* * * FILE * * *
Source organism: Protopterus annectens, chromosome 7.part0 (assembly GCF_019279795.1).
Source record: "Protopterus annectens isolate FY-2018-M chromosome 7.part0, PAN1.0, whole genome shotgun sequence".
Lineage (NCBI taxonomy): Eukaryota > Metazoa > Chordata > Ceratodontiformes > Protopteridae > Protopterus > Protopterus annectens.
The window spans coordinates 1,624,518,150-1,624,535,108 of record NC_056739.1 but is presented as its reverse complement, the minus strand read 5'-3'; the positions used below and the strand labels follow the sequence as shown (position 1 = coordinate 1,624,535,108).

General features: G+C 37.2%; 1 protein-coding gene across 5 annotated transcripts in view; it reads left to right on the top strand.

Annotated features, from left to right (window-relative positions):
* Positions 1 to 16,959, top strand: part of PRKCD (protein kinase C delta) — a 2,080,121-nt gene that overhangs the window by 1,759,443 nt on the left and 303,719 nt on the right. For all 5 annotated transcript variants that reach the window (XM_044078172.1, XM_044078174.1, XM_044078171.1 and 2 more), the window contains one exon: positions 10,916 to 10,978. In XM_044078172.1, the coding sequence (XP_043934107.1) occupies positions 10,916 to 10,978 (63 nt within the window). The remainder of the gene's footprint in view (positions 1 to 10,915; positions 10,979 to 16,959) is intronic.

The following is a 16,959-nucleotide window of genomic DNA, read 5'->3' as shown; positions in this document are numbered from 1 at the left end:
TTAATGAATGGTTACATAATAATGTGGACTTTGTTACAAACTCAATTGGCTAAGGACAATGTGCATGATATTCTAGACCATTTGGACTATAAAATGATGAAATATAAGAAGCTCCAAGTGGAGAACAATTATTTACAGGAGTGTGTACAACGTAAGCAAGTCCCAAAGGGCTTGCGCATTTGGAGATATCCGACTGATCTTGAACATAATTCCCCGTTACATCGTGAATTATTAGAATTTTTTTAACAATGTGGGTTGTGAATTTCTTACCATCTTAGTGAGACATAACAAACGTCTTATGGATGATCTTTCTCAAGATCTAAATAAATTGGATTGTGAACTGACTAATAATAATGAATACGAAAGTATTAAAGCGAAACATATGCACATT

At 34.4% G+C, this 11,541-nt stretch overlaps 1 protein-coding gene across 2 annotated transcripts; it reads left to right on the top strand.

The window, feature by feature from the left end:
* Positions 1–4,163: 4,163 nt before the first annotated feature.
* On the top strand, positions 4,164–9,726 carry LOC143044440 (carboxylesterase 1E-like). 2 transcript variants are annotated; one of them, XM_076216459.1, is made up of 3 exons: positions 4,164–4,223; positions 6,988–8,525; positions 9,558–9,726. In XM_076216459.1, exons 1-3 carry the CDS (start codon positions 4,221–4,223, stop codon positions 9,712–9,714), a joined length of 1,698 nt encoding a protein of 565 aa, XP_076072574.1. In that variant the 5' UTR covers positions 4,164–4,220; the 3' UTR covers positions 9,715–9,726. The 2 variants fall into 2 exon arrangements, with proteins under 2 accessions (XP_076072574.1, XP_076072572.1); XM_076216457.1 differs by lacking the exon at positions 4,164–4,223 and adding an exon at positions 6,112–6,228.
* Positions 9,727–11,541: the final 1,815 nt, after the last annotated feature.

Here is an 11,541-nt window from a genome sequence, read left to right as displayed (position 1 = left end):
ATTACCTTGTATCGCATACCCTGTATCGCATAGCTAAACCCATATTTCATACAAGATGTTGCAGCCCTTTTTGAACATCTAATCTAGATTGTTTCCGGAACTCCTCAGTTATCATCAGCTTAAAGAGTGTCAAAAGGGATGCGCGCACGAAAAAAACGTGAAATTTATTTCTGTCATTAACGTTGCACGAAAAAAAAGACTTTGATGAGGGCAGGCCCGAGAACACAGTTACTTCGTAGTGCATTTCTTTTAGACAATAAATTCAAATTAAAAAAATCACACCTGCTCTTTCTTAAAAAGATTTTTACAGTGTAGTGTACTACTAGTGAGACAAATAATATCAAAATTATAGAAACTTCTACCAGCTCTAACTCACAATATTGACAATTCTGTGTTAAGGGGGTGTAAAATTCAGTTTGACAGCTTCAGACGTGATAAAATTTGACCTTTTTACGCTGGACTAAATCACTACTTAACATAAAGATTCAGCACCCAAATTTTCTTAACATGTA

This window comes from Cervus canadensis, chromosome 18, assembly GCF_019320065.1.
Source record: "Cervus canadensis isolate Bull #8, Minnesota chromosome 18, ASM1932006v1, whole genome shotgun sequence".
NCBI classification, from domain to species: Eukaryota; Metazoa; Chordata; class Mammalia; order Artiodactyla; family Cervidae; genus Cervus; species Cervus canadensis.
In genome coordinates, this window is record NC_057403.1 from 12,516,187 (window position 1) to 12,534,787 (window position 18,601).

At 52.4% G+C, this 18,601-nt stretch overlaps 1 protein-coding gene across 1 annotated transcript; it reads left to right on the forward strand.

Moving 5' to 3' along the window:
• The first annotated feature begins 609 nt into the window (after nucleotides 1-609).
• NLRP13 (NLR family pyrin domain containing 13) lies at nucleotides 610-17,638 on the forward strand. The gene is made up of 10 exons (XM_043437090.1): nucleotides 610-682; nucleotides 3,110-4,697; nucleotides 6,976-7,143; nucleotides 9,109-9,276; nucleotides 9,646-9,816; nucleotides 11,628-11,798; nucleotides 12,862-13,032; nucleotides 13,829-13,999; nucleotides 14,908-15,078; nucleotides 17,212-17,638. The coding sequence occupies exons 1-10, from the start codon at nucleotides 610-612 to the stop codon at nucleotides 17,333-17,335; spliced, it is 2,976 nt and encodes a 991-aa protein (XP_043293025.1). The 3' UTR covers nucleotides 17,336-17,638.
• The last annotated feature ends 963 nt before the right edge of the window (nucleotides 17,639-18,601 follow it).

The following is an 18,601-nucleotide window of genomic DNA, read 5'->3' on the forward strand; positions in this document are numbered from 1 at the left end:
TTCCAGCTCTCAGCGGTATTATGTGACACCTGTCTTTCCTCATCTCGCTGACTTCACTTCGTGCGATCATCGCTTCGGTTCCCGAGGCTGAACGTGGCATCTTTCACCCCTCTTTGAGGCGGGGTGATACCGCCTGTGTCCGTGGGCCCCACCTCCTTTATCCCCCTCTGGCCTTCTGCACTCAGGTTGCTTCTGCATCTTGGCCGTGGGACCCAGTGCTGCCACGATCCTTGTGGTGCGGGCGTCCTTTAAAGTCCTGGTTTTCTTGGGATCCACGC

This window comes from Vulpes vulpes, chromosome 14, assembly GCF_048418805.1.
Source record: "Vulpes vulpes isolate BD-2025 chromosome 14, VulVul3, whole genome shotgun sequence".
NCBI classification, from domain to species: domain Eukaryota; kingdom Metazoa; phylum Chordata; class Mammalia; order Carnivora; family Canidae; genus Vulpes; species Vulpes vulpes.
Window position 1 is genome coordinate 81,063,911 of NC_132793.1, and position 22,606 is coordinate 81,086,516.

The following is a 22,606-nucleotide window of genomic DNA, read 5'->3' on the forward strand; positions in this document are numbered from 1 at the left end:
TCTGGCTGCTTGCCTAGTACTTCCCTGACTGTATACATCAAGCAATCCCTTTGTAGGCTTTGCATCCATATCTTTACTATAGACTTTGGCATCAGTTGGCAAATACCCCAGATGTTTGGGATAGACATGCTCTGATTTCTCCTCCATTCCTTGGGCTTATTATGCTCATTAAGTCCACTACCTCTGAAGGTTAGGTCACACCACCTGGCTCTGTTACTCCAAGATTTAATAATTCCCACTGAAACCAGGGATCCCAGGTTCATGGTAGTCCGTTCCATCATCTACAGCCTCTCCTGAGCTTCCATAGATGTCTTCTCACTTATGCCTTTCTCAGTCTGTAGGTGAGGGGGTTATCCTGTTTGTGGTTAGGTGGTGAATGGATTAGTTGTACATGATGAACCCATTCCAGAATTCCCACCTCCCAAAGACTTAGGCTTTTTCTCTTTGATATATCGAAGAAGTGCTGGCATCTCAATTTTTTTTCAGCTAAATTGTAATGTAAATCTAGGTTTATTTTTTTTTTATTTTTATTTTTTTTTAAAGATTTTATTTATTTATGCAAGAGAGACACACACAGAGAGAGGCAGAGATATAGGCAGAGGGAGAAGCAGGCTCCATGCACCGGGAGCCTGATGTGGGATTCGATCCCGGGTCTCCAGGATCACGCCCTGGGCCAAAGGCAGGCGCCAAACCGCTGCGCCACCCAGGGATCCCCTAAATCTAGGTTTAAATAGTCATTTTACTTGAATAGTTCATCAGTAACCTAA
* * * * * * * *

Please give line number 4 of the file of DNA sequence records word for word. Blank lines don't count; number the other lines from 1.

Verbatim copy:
The window spans coordinates 1,624,518,150-1,624,535,108 of record NC_056739.1 but is presented as its reverse complement, the minus strand read 5'-3'; the positions used below and the strand labels follow the sequence as shown (position 1 = coordinate 1,624,535,108).